And what is quirkier than the man selling tickets who begins this film (did he raid room 301 at the Brown School), is how the winterguard tradition continues with the CNS Northstars competing in their 43rd year of competition. It seems to be a family thing. Aunt Bobbie with Sherburne-Earlville. Dad with the marauders then the Brigadiers and a tuba. Kim Staple in Hamilton and then Katie Corp, Cynde with a grand ol' flag and now Nikki. It's peculiar, historical, whacky and wonderful. Congratulations Nikki on your poise, confidence and ability to carry on the tradition.
Saturday, January 17, 2009
At the gym yesterday, the song "Hair," from the musical HAIR busted out of my ipod. I thought about my days of going anti-establishment and when I refused to cut my hair. I became a hairy guy, myself.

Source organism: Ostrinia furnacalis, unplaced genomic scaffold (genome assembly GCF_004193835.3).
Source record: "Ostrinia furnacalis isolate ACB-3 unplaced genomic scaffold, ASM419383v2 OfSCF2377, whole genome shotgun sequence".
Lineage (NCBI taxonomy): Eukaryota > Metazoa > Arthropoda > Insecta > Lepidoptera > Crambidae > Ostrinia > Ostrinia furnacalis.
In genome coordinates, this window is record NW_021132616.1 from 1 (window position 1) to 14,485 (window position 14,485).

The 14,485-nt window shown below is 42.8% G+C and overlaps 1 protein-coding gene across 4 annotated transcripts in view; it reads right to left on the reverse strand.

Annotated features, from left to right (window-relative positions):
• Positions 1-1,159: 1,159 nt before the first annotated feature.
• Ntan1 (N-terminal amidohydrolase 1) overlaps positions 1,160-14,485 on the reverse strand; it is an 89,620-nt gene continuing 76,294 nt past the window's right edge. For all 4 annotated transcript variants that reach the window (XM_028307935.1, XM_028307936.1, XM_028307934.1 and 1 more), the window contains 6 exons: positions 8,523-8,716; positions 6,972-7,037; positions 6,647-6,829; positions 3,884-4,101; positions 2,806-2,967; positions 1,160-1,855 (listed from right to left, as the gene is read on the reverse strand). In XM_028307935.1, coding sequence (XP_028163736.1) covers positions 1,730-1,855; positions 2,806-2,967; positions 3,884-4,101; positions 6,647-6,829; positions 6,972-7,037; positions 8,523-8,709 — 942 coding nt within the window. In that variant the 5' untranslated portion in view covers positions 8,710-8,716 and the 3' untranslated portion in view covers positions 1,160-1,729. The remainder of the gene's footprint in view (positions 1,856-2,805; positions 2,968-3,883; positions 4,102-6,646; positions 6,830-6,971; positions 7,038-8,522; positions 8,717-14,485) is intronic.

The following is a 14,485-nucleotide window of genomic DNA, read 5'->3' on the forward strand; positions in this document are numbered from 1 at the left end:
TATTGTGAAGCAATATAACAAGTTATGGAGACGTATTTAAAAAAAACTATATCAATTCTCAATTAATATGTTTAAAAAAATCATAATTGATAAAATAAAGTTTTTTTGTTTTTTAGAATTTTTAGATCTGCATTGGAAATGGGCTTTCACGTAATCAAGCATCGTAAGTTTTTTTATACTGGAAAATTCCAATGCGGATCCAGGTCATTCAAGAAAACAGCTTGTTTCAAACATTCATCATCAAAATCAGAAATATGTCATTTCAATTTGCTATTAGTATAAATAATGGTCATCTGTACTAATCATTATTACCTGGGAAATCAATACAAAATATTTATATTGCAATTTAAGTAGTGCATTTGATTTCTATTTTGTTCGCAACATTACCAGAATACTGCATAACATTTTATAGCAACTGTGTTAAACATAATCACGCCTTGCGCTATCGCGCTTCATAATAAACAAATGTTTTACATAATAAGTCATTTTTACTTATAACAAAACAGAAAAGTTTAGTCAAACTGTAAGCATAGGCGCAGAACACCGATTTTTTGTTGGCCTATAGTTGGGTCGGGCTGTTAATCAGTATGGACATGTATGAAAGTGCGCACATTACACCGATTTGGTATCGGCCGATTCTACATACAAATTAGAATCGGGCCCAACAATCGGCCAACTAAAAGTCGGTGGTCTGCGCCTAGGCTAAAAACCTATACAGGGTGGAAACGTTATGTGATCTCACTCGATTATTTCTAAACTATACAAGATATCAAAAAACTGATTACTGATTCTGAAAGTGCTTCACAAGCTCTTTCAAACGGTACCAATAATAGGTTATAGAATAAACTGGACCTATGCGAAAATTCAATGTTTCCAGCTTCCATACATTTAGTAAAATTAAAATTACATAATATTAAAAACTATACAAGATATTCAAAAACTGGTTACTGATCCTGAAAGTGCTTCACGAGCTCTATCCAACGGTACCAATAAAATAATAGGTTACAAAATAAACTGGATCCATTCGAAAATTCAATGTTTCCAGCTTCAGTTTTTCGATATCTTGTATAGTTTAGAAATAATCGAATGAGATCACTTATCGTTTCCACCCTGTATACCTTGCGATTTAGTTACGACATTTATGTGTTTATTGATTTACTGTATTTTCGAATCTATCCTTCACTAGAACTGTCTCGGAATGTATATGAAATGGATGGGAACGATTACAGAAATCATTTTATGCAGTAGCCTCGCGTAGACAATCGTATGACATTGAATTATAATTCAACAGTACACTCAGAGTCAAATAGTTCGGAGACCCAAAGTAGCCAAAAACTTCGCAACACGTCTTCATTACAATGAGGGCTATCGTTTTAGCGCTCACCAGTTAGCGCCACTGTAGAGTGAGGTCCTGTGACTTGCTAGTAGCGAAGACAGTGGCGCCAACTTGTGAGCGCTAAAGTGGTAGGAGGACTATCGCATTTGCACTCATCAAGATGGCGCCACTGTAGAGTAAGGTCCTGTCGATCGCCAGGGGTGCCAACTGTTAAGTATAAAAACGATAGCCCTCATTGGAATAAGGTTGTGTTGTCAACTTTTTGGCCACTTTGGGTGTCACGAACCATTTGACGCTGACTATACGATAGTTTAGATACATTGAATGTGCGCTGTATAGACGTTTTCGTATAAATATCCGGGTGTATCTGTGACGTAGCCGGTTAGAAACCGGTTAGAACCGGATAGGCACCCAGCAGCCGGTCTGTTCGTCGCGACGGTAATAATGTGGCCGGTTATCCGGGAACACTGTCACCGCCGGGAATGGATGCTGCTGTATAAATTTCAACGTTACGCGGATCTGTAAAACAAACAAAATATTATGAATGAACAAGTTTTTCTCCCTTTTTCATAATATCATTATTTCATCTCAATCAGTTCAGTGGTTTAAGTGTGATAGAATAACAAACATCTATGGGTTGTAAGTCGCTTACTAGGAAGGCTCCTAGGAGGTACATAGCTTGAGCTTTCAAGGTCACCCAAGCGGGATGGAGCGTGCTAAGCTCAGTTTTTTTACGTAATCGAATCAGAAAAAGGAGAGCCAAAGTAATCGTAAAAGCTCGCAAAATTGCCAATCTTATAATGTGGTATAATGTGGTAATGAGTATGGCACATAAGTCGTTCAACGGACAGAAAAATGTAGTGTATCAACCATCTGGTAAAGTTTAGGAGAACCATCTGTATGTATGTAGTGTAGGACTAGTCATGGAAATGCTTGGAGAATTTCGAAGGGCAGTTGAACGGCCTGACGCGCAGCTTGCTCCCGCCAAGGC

I also thought about the multiple transitions of my undergraduate days where my life became more multicultural, diverse, challenged and magical. At Binghamton, all freshmen took a class with Dr. Susan Peters called "Musical Theater" designed to weed out students who weren't serious about school and who didn't study. In short, our task was to memorize every musical ever created in America, and their directors, producers, stars and major songs. It was crazy. I've forgotten most.
At the time, though, the musical HAIR caught my attention because it tapped into my inner-hippy. I loved the carefree disregard of vagabonds giving the middle finger to authority, structure and rules (he exists in me). My history shows minor mini-rebellion, but it also shows the inner-Alex P. Keaton Republican who pops in and wrestles all my rebellious youth. I always pull back.